CJ 203, Week 4 Notes
CJ 203, Week 4 Notes CJ 203
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This 9 page Class Notes was uploaded by Marie Bourget on Monday October 3, 2016. The Class Notes belongs to CJ 203 at University of Wisconsin - Eau Claire taught by Dr. Kristine Knutson in Fall 2016. Since its upload, it has received 45 views. For similar materials see CJ 203 in Journalism and Mass Communications at University of Wisconsin - Eau Claire.
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Date Created: 10/03/16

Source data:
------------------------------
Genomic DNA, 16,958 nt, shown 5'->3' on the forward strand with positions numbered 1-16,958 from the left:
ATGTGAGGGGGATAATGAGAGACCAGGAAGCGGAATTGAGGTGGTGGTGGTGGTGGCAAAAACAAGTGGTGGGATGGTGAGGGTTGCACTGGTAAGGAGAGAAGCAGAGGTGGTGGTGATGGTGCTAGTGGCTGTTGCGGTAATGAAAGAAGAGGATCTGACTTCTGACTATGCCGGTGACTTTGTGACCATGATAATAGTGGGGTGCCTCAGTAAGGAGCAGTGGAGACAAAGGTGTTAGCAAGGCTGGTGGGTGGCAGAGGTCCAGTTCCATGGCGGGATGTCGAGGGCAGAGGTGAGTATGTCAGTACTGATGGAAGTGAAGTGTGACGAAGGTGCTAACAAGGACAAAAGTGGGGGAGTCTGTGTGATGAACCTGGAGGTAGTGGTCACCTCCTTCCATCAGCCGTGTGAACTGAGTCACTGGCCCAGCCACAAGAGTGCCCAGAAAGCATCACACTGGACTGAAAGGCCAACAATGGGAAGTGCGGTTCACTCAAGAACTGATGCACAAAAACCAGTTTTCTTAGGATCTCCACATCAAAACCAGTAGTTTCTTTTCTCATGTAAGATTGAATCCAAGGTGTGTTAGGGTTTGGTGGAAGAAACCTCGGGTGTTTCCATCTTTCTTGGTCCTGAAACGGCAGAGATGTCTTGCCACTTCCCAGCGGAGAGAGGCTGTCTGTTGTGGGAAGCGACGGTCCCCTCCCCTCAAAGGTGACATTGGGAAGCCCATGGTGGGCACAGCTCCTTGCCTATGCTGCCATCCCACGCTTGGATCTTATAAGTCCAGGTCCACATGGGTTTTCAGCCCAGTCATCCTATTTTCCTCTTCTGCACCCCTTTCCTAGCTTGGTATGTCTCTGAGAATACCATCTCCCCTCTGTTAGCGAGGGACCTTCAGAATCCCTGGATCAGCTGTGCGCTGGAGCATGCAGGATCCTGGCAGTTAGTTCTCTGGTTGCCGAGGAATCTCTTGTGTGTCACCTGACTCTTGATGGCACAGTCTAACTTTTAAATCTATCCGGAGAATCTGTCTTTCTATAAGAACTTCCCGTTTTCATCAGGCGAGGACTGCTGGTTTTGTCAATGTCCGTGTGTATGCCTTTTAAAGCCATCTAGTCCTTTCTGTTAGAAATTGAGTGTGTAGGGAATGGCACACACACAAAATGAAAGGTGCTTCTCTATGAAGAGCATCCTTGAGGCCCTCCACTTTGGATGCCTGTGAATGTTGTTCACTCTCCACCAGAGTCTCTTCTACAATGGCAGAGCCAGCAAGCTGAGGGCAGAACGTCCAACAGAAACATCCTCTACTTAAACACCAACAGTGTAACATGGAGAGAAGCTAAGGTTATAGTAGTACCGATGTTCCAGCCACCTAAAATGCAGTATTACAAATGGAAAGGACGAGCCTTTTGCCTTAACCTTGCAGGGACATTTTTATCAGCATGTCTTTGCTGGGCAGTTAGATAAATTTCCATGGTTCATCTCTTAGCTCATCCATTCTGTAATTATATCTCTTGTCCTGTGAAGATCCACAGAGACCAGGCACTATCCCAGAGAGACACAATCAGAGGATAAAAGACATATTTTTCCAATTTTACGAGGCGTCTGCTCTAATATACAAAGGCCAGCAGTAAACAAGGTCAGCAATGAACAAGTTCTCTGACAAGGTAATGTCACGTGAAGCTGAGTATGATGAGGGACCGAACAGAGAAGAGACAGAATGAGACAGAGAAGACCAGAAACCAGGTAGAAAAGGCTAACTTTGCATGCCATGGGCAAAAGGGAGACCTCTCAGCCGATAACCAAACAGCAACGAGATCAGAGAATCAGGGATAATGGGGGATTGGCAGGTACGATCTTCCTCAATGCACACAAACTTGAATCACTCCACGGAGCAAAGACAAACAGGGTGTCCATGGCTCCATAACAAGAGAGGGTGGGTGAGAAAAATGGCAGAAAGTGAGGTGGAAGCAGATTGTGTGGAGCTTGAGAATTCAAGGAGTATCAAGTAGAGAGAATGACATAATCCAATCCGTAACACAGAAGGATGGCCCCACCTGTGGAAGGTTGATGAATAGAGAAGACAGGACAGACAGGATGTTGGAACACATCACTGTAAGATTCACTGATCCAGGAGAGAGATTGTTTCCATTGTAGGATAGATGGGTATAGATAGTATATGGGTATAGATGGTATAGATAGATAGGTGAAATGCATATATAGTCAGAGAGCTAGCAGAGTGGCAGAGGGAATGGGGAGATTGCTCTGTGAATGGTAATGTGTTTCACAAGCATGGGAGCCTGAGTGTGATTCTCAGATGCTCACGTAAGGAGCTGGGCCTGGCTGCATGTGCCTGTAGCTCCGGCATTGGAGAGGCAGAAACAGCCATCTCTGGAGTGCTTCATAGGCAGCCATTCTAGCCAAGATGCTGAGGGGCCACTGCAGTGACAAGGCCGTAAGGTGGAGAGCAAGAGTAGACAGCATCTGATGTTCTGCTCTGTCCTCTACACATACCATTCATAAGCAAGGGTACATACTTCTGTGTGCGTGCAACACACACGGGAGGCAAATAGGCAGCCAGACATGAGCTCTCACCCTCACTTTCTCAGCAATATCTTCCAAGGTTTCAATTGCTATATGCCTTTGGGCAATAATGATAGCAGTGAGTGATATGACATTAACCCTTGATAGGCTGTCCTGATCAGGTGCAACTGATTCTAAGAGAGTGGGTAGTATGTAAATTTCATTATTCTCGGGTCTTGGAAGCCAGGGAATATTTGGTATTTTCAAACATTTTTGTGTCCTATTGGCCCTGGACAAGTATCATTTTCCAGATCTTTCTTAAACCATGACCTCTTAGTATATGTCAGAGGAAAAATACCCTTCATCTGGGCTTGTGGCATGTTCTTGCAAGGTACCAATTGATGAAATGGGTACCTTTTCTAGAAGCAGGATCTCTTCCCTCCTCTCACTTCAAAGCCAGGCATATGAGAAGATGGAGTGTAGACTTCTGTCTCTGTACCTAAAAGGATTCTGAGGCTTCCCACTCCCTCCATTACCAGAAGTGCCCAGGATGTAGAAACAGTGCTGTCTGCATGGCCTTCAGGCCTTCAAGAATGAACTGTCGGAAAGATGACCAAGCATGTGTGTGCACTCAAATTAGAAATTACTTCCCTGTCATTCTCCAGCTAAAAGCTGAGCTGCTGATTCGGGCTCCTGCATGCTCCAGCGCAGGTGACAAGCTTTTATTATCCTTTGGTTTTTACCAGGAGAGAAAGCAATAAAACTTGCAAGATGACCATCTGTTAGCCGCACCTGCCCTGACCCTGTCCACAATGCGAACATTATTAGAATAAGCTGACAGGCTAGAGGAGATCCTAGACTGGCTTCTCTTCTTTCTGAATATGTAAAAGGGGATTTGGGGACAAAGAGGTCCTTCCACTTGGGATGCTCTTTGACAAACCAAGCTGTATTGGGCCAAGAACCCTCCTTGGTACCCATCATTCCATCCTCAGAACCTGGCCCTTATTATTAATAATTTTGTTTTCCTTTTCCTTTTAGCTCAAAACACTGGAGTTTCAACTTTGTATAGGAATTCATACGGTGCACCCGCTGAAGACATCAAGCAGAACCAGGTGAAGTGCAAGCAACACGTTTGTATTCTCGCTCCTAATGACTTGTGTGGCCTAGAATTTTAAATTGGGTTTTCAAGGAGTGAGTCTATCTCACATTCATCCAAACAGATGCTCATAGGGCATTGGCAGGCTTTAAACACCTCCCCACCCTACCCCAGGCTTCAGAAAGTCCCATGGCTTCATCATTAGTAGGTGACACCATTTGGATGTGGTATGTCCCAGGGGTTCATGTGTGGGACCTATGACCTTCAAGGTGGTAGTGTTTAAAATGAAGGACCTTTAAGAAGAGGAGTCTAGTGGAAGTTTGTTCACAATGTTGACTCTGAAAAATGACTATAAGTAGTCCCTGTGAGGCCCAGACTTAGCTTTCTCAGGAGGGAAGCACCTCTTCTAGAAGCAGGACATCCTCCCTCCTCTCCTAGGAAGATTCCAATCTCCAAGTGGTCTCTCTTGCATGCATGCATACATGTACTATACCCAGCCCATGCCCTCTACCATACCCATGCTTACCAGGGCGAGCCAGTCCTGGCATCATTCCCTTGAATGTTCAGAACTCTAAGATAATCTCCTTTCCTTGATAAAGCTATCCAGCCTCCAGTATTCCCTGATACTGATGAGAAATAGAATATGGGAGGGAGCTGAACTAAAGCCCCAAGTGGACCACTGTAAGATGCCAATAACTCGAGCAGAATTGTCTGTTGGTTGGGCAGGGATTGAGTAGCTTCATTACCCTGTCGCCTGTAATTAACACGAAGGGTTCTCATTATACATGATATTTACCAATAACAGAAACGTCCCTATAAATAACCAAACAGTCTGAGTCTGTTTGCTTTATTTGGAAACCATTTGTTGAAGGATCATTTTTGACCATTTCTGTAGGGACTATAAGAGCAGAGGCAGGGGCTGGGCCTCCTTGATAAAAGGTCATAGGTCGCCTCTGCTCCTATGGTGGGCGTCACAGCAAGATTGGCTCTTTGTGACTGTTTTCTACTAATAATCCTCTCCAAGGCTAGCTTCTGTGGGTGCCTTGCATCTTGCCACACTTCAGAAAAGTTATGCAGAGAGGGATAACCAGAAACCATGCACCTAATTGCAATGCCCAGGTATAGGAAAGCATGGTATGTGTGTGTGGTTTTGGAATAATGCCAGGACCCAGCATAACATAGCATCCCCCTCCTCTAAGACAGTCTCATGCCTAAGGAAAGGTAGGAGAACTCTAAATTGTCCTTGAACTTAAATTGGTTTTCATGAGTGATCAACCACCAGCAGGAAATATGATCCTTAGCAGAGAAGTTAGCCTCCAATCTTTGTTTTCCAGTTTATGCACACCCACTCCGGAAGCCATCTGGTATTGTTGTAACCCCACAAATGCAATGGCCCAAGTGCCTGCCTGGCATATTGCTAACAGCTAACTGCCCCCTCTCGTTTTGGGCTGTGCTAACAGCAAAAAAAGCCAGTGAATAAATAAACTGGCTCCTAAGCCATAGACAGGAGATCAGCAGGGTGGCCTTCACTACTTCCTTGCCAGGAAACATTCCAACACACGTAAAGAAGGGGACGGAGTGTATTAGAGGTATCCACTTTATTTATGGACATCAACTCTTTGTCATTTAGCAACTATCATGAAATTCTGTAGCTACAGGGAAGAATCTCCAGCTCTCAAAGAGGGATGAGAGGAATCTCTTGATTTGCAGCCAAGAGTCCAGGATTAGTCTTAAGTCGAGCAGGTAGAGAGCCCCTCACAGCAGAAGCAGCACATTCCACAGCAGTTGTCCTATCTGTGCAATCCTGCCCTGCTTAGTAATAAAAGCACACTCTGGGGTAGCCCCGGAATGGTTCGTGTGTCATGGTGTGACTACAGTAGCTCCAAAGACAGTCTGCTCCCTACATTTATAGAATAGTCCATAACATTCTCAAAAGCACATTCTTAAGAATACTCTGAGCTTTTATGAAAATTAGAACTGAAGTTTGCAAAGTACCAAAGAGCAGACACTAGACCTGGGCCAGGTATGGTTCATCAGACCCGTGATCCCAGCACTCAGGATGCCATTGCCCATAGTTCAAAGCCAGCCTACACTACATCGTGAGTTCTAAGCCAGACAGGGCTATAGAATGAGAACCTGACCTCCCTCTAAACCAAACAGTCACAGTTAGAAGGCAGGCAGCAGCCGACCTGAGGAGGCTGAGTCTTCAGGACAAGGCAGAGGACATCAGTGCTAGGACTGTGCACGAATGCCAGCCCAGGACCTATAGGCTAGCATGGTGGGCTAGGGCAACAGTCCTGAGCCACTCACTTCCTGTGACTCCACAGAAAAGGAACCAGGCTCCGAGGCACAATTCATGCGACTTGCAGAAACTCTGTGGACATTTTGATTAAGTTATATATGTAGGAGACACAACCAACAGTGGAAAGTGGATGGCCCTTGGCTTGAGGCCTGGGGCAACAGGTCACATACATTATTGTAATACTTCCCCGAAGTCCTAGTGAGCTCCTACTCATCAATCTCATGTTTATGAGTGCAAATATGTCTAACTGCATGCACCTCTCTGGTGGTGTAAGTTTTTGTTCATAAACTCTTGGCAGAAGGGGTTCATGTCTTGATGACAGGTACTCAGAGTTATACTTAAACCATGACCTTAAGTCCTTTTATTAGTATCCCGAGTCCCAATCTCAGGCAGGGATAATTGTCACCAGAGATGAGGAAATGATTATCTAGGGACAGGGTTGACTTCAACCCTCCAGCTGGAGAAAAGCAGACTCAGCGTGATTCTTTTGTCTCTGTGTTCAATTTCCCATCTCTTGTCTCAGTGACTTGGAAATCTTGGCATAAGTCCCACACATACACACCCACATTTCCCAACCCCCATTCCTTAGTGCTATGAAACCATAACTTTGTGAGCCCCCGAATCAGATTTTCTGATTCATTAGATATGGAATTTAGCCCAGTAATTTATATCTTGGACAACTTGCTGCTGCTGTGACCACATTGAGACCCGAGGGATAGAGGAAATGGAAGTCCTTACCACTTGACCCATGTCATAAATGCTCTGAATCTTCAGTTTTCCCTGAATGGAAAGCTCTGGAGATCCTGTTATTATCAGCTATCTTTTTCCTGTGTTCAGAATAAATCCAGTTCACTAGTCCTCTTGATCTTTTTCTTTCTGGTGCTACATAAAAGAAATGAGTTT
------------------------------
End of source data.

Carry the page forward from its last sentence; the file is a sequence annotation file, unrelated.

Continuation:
Chapter 12: Preparing and Researching Speeches The Power of Public Speaking what are the requirements of public speaking? o speaker with a purpose o audience o a message to achieve the purpose why learn how to speak publicly? o makes you look good to employers, a valuable skill in most professions o gains you a persuasive edge o 75% of people get nervous speaking in front of audiences gain the advantage nervousness can be conquered Clarifying the General Purpose of your Speech Informative Speeches o increase your audience’s understanding of: things, people, phenomena, concepts, processes, policies, etc… Persuasive Speeches o influence your audience’s attitudes, beliefs, behaviors examples: political rallies, environmentalist speeches Special-Occasion (Commemorative) Speeches o introduces speakers, accepts awards, gives toasts o Leonardo DiCaprio’s Oscar speech was commemorative and persuasive Analyzing your Audience audience analysis: process of getting to know listeners o you are trying to convey your message to them considering audience expectations and situational factors o what is the occasion? a wedding? funeral? panel? o culturally, what is the audience like? o should any recent events influence the content of your speech? demographics and psychographics o demographics: physical social categories of people examples: gender, class, race, age o psychographics: psychological qualities examples: political views, values, lifestyles o understandings allow speakers to find good topics consider, however, that you can never know everything research your audience before presenting o try to avoid stereotypes when addressing groups Chapter 12: Preparing and Researching Speeches Anticipate your Audience’s Response consider audience motivation o do they want to listen, or are they being required to? Seek common ground o homogeny: sameness (in experience, identity) find messages applicable/important to all or many determine prior exposure o have they heard this all before? o how much knowledge do they already have? consider dispositions o what does the audience think of your topic? o what does the audience think about you? how to anticipate audience response o observation engage in conversation, send out questionnaires survey and interview your audience use the internet to look up information find past polls, info on demo/psychographics Choosing your Topic consider your instructor’s expectations think about topics that you find intriguing and what you already o less research necessary with prior knowledge o motivation to do research if there is interest o intrigue = enthusiasm: helps your speeches from being drab brainstorming and clustering o brainstorming: the first process get your information together consider problems and solutions with topics think creatively about reactions to topics o clustering: map out your ideas get your core idea and branch out DNC 1968 riots Columbia University 1968 Bobby Kennedy assassinations Martin Luther King Jr. Chapter 12: Preparing and Researching Speeches Choosing your Topic (continued) narrowing down your topic o weigh your interest levels in different topics o consider which topics meet the assigned criteria o judge which topics will be most well received by your audience o consider: specific = manageable break down your main idea into categories determining the specific purpose of your speech o specific purpose statement takes topic and purpose of speech into consideration developing a thesis statement o thesis statement: conveys the main idea of the speech to audience more specific than the specific purpose statement works with specific purpose statement to organize Researching the Topic types of information to consider o testimony: gives a credible other voice expert testimony: professional voice (in your topic’s field) lay testimony: voice with personal experience with topic scholarship and statistics o scientific research findings studies, observations o statistics: collected numerical data reveals trends gives context for size, weight of an issue illustrates relationships between things try to give your audience visuals to aid understanding o anecdotes: short, personal stories gives statistics a human voice o quotations: the words of another, originally expressed vocally be sure to cite all outside sources Researching Supporting Material talk to people o get annotations, lay testimonies, professional opinions o conduct surveys get large groups’ opinions on a topic make sure to check the credibility of the questions (avoid bias) Chapter 12: Preparing and Researching Speeches Researching Supporting Material (continued) search the literature o read a book or magazine, fool o directories: catalogs, like databases, organized by humans fewer results, more pertinent to your specific topic o library gateways: collections of databases and websites organized by subject, heavily reviewed and revised make the most of online research o search engines: Google and all the lesser ones that we never use o metasearch engines: search multiple search engines at once o research search engine: for scholarly results o online databases: collections of scholarly works do research to find best database for your topic Evaluating Supporting Material credible sources o credibility: the reliability, authority, and quality of your content o look up authors’ credentials check for their academic degrees are they affiliated with any credible organizations? o check each articles’ credits trace the information to the source use even more caution on the internet o use up-to-date sources make sure your information isn’t outdated exceptions: speeches on historic topics o have your sources be as accurate as possible exact numbers sound better than vague numbers give your audience the specifics whenever possible o compelling sources support your topic with shocking/thrilling evidence Ethical Speaking: Taking Responsibility for your Speech recognizing plagiarism o plagiarism: the crime of passing others’ works off as your own o better to be safe than sorry when crediting sources keep track of where your information comes from taking accurate notes o monitor your sources use note cards, Evernote, other organization tools Chapter 12: Preparing and Researching Speeches Ethical Speaking: Taking Responsibility for your Speech (continued) taking accurate notes (continued) o highlight the material from each source that you intend to use o track when information is word-for-word (verbatim) or paraphrased o keep a running bibliography (list of sourced sources) as you collect info speaking ethically and responsibly o if your speech and/or the delivery of your speech is inflammatory, expect flames o take responsibility for your words freedom of speech does not protect you from backlash o universal ethics: dignity and integrity dignity: treat your audience with human respect integrity: avoid distortion of information for personal gain o be trustworthy and honest o have respect for your topic and audience o take responsibility for whatever speeches you deliver o be fair to all viewpoints and perspectives VOCABULARY TERMS FOR NOTECARDS public speaking specific purpose library gateways statement informative speeches search engines thesis statement persuasive speeches metasearch engines expert testimony special-occasion research search engine speeches lay testimony credibility audience analysis scientific research plagiarism findings demographics verbatim statistics psychographics paraphrasing homogeny anecdote running bibliography brainstorming survey dignity clustering directories integrity Chapter 13: Organizing, Outlining, and Writing Presentations Organizing your Speech Points identify your main points: central claims, uphold thesis statement o try to keep speech to 3 or 4 main points o each main point should have one big idea supporting your main points o use sub-points to support main points helpful info, statistics, anecdotes, etc… back up sub points with sub-sub-points each sub-point should relate directly back to main point map it out to visualize THESIS STATEMENT main point main point sub-point sub-point sub-point sub-point sub-point sub-point arranging your points: sequences o chronological pattern: organization by time o topical pattern: organization into categories typically by importance primary-regency effect: audience remembers first and last points o spatial pattern: by physical proximity (for places) o problem-solution pattern: obstacle means to overcome 1. problem 2. provide multiple possible answers 3. give the best (your) answer and explain why it is the best o cause-effect pattern: present issue and explain moving backwards o narrative pattern: tell the story usually makes use of other patterns as well o motivated sequence pattern: Alan Monroe’s five phases attention, need, satisfaction, visualization, action connecting your points o use transitions: connecting thoughts and sentences guide your audience through topic changes o signposts: specific transitional phrases (also, additionally, secondly) Chapter 13: Organizing, Outlining, and Writing Presentations Organizing your Speech Points (continued) internal previews: prepare the audience for new sections internal summaries: reiterate previously made points o lock them into your audience members’ minds Using Language that Works respect your audience o do not use inappropriate language keep it simple o don’t “dumb down” your explanations o keep things clear and precise o curtness keeps things from getting long-winded and boring use vivid language to convey thoughts incorporate language devices into your speech o repetition: repeat important points more than once o allusion: vaguely reference widely-known people, phenomena o make comparisons that will stick simile: uses like or as metaphor: likens two things that aren’t alike Writing a Strong Introduction capture your audience’s attention o use surprise, shocking facts first o tell a story, use an anecdote creates personal appeal, gives your topic a human face o start with a quote connect topic to a real person or situation o ask a question get listeners’ attentions, make them think finish with something surprising, throw them for a loop o use humor, make them laugh relieves tension, eases your audience in only for use if you can make it work introduce purpose and thesis o establish your topic, integrate thesis into intro preview your main points connect with your audience o get your audience excited about your speech connect your ideas to a potential to personal gain Chapter 13: Organizing, Outlining, and Writing Presentations Writing a Strong Conclusion signal that the end is nigh o transition phrases such as “in conclusion” or “finally” reinforce your topic, purpose, and main points o make sure your essentials stay in your listeners’ minds make an impact, be memorable, leave audience on a strong note o quotations: strong ones can be impactful make sure they’re pertinent to the topic o statements and questions keep it simple, wrap things up o a final story, anecdote hammer in your topic’s personal importance o reference the introduction loop back to your initial statement answer first question, add final insights challenge audience to respond to your speech o remember how you wanted your audience to react o for persuasive speeches: end with a call to action avoid call to action in informative speeches Outlining your Speech essentials of outlining o use standard symbols Roman Numerals, letters, numbers o use subdivisions properly have at least two sub-points per division o separate the parts of your speech label intro, conclusion, transitions clearly o call out specific purpose and thesis keep main goals at top of page o give citations for your speech as you go mark down footnotes have a bibliography in your format (MLA, APA…) at the back o give your speech a title o check how your speech flows orally good points and transitions flow together well feeling overwhelmed? use mapping tools do some more storming (Chapter 12 term) Chapter 13: Organizing, Outlining, and Writing Presentations Outlining your Speech (continued) styles of outlines: three formats o sentence outline: write out speech sentence by sentence good for initial prep, not for delivery road map your sentences into main/sub-points o key-word outline: one phrase/word per point only if you have a very good grasp on your speech o phase outline: sentence fragments into outline less info than sentence outline, more than key-word outline preferred by most speakers, a happy medium from preparation outline to speaking outline o preparation outline: drafted speech edit and revise as you go, map out speech on paper o speaking outline: final speech plan, tips go from more to less detailed as you revise your outlines o delivery cues: brief reminders to give yourself at certain points o oral citations: points where you tell audience where info came from add preparation for oral citations in your outline o choose a good format to use in front of audience (notecards, outline) TERMS FOR NOTECARDS main points internal previews sub-points internal summaries chronological pattern repetition topical pattern allusion primary-regency effect simile & metaphor spatial pattern sentence outline problem-solution pattern key-word outline cause-effect pattern phase outline narrative pattern preparation outline motivated sequence pattern speaking outline transitions delivery cues signposts oral citations